We must not lose sight of this discomfiting reality. We tried to take the high ground that talks were acceptable only if Pakistan stopped support to militancy in J&K and terrorism across India. Musharraf responded with rhetoric and some clever grandstanding but never gave a clear and unambiguous commitment on curbing and ending cross border terrorism. Yet we have agreed to talk because of our own domestic compulsions and some nudging from the US and a few others. Given the international climate, the prevailing situation in Pakistan, Afghanistan and adjoining areas and our internal security and integration worries, the wisdom of the decision cannot really be faulted.
Staying engaged in the dialogue with Pakistan, notwithstanding the many not so insignificant provocations and unfriendly acts, would at this juncture be prudent and wise. Injury to national pride and other such irritants could be swallowed for a while. Of course, much as the peace process is important, we have to draw a line; the limits of tolerance must be clearly articulated. And that line must be known to Pakistan, as also to the international community. We should be prepared to demonstrate our commitment to peace and stability but there is a limit to the reach of the proffered hand of friendship.
We have been on the peace train for close to two years with considerable sincerity of purpose. Encouraging people to people contact, vainly trying to expand the scope of economic and commercial cooperation, supporting cricket culture and cinema and facilitating access to our education, medical care centres, we have tried to open all doors that could lead to a durable peace and friendship between us.
In return what have we got? Every now and then a warning through strikes of the kind in Pulwana, that India must bend, otherwise we will be back to business by increasing the intensity of militancy in J&K – not only J&K but maybe Punjab also. The recent resurgence of Khalistan militants is not without its message. We would be naïve to not see the bigger sinister design. The game is not being confined to the west alone. The ISI is active in Bangladesh and Nepal besides its huge network across India. The intentions are certainly not benign. Do we have any indications of scaling down by the ISI, now that we have extended the olive branch? No. To the contrary the pause is being used to expand and consolidate the network.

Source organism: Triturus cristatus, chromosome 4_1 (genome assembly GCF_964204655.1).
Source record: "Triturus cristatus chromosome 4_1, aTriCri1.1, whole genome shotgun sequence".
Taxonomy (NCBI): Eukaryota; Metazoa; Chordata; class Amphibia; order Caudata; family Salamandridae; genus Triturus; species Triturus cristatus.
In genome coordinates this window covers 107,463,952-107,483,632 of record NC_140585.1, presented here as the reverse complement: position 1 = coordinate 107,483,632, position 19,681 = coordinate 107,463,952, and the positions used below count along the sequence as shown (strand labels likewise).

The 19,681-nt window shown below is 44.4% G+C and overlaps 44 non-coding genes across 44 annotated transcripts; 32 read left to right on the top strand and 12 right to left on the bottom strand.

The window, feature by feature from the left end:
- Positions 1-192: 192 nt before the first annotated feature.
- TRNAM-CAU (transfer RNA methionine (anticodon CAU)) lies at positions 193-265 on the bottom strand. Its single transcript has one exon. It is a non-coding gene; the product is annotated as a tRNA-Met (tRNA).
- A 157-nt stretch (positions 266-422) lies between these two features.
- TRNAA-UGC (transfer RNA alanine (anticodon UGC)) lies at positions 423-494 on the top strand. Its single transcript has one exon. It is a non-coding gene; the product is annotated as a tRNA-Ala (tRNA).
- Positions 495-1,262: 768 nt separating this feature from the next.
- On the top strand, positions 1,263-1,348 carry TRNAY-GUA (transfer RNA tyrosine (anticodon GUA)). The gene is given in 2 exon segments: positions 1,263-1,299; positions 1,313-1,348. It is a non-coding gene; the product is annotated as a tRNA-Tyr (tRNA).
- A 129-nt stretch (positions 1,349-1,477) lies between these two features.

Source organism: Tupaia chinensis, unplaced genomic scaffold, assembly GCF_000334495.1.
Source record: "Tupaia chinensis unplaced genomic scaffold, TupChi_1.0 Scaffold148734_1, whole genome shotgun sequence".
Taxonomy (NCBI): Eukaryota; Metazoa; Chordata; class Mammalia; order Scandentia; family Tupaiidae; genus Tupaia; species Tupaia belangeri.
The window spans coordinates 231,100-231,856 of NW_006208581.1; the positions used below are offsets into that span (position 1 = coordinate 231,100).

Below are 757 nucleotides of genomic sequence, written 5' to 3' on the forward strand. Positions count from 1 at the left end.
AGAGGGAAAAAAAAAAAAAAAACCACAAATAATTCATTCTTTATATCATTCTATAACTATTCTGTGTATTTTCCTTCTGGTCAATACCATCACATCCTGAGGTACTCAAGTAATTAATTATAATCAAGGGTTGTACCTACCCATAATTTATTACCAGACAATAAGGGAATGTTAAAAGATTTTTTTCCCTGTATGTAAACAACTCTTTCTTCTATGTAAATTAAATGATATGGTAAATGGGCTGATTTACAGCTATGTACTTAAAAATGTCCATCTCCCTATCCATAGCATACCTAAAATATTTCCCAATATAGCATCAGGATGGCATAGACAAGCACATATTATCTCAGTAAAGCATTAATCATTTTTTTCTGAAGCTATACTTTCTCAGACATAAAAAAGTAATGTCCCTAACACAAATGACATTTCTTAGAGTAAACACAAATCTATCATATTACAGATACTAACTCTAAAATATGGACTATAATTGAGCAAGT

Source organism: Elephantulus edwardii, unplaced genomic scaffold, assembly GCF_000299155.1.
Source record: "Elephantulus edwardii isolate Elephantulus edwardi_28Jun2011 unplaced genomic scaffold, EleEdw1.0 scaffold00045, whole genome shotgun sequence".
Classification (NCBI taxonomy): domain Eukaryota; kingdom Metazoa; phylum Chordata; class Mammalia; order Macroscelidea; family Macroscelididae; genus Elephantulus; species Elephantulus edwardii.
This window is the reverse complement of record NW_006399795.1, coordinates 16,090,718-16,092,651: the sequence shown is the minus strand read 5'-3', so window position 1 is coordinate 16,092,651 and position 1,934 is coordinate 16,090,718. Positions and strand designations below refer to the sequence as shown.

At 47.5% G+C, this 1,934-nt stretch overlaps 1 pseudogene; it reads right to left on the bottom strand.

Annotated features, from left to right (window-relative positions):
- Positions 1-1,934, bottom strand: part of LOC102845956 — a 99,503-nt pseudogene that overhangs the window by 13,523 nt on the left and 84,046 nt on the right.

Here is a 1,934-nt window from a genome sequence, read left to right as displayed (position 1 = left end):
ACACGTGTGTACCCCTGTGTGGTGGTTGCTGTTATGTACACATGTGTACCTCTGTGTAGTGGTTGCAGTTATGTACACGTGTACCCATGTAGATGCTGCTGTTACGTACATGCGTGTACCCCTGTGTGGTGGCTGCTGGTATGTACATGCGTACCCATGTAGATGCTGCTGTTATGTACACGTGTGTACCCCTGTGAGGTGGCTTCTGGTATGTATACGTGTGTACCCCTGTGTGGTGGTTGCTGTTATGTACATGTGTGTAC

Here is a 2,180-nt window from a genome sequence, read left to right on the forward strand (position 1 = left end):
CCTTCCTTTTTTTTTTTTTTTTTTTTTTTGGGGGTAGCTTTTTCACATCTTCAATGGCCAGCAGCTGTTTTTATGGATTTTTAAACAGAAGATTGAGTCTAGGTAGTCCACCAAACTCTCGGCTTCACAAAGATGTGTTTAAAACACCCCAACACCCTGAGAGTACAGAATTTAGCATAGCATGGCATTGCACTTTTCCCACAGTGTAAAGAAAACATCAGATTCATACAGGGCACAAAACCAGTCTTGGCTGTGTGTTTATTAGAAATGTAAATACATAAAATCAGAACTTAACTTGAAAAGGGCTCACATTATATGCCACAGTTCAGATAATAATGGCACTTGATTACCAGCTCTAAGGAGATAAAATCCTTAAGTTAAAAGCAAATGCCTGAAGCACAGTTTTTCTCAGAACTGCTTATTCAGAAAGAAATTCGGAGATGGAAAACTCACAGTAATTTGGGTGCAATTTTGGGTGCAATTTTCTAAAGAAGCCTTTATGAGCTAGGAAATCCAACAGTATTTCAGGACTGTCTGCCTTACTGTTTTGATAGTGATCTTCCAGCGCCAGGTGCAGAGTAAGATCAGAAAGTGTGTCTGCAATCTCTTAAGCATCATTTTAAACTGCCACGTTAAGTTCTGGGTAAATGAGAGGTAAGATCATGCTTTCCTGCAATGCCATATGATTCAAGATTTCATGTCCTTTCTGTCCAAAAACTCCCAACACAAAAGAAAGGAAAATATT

Pakistan’s position on according us MFN status has not altered. Our moving together on the Iran pipeline is certainly not evidence of cooperation. Its willingness to partner the project is not because it wants to do us a good turn but because it offers significant commercial and strategic advantages to Pakistan.
Take the case of our aspirations and claims to be inducted into the UN Security Council. Maybe it would be too much to expect Pakistan to support our candidature. But to vigorously and actively oppose our case can do little to foster goodwill or give us comfort at the negotiating table. Such hostile activity would definitely vitiate the atmosphere. It is a credit to us that we are still engaged in peace parleys.